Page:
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=head1 Testing Glossary
=head2 BDD
Behavior Driven Development
=head2 continuous integration
Continuous integration means hooking up your test suite to your version control
system so that each commit "kicks off" a run of the test suite. When test suites
take a long time, this is sometimes relaxed to running the test suite at fixed
intervals, such as once an hour or once a day.
=head2 code coverage
Code coverage or test coverage describes the percentage of your code that is
exercised by your test suite. If your test suite used half of the code in your
implementation, then you would have 50% code coverage. The higher the code
coverage, the less likely there are to be bugs, but even 100% code coverage
does not mean no bugs exist.
=head2 fixture
A fixture is really just a fancy name for "test data".
=head2 harness
A program which runs a test suite and usually issues a summary of what passed
and what failed and other metadata about the test run.
=head2 integration test
=head2 intermittent failure
A test which fails occasionally. This can be caused by many things, but often
is due to something in the test environment changing or being corrupt. For instance,
if your tests assume an empty database schema, but occasionally a test blows up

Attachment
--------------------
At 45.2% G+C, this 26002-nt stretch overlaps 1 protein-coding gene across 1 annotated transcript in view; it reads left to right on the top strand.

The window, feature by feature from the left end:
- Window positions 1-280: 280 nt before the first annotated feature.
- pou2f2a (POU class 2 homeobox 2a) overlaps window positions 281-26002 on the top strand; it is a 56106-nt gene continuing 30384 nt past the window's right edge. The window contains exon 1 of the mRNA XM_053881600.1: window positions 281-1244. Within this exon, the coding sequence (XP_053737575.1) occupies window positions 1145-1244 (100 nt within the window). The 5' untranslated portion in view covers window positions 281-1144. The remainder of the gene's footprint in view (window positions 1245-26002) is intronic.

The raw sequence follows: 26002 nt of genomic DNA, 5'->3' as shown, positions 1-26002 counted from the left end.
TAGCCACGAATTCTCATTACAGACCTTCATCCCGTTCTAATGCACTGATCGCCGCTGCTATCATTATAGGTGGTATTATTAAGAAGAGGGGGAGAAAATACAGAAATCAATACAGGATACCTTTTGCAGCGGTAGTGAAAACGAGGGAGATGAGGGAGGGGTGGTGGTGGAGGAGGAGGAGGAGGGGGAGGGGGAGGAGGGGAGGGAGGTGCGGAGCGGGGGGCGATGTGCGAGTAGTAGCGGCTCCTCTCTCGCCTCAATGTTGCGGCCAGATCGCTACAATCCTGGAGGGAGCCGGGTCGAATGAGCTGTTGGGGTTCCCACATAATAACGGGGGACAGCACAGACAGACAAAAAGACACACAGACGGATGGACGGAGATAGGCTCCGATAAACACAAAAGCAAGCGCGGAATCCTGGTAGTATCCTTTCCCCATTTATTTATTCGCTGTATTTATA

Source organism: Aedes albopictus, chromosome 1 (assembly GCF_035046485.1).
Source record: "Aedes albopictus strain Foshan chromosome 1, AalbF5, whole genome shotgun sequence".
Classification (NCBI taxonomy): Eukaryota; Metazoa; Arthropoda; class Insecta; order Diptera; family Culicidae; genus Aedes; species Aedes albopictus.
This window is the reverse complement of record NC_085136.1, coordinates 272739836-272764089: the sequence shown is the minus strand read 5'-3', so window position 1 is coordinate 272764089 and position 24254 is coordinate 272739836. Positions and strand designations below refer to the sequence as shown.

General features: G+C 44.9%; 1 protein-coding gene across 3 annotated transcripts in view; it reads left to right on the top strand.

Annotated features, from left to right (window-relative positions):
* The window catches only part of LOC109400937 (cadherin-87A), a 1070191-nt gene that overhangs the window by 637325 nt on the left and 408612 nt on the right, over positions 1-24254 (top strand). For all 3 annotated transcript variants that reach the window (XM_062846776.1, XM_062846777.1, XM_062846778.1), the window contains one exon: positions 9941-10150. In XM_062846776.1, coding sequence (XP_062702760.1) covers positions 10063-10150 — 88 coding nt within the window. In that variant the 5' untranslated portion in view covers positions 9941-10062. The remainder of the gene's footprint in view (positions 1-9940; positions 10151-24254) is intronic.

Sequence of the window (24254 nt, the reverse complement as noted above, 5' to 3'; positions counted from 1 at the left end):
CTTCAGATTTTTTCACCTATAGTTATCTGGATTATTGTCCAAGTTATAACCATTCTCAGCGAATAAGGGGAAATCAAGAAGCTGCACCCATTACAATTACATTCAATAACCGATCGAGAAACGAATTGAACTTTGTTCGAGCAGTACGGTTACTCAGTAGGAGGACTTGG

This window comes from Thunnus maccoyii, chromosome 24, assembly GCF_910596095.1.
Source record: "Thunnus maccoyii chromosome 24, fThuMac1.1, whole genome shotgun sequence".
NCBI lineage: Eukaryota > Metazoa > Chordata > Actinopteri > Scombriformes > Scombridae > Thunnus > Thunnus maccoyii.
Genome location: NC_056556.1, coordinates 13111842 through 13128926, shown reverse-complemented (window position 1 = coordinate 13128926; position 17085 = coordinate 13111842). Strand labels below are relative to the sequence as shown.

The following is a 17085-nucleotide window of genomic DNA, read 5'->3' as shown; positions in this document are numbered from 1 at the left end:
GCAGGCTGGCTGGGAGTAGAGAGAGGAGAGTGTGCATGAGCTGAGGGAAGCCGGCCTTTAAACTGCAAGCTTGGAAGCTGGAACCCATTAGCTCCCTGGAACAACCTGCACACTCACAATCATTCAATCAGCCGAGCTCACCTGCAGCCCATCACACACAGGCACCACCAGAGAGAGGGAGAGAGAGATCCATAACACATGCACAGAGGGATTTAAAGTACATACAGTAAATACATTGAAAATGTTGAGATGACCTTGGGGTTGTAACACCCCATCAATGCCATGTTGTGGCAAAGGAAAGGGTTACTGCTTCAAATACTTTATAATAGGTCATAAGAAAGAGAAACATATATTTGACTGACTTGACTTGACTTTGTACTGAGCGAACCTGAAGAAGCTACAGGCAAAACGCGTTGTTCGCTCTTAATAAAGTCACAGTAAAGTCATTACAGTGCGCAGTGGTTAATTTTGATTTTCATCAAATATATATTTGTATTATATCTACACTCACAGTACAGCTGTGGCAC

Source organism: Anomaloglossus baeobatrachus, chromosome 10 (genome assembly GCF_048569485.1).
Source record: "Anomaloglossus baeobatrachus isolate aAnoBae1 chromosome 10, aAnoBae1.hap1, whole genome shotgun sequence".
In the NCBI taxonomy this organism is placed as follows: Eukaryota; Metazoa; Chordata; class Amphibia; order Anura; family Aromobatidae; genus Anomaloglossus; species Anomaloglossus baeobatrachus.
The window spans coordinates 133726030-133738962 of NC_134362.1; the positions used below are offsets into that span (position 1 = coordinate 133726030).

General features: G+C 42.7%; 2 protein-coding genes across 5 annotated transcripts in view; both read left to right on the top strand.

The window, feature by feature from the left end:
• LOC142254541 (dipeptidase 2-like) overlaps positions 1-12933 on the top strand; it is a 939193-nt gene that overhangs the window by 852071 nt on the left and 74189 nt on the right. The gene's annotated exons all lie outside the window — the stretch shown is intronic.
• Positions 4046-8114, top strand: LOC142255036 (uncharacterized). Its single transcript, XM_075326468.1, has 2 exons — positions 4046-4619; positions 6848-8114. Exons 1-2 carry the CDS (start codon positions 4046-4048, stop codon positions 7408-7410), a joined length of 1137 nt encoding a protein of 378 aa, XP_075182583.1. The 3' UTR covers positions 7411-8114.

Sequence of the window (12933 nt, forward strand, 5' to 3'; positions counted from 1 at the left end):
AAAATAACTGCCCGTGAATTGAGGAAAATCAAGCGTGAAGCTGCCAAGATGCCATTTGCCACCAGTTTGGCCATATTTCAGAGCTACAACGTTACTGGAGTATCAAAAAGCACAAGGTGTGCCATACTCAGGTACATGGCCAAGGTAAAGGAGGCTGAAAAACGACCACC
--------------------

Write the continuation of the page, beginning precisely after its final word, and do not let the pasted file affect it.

and leaves behind junk in the database, some later test which assumes an empty
database may fail.
=head2 mocking
Mocking is a technique where you "fake out" parts of your code to facilitate
testing. For example, if you wanted to test that your code behaved correctly
when the disk is full, you can "mock" the function which returns how much disk
space is left to return 0, and then test that your code reacts correctly. This
is a whole lot easier and faster than actually filling up the disk.
One important point that many novice testers don't quite get is that you should
never mock the code you are actually testing. Instead, you mock code that it
*depends* on or reacts to, such as the above example.
=head2 smoking
Smoking is slang for running a test suite, which usually involves posting the
results somewhere publicly accessible in an automated way. Looking at failing
test suite output is sometimes referred to as "seeing what color the smoke is".
=head2 test suite
A test suite is a collection of tests that is considered a unit. Often, small
projects will only have a single test suite, but larger projects will have many.
For instance, many projects will have a "core test suite" that takes a short
time to run and which is used to give developers quick feedback. If the core
test suite passes, then the complete test suite will be run. This makes a big
difference when your core test suite takes a few minutes but your full test
suite takes a few hours.
=head2 todo test
A test which is written but is known to not pass yet.
=head2 unit test
=head2 plan
A "plan" is usually a statement about how many tests will be run.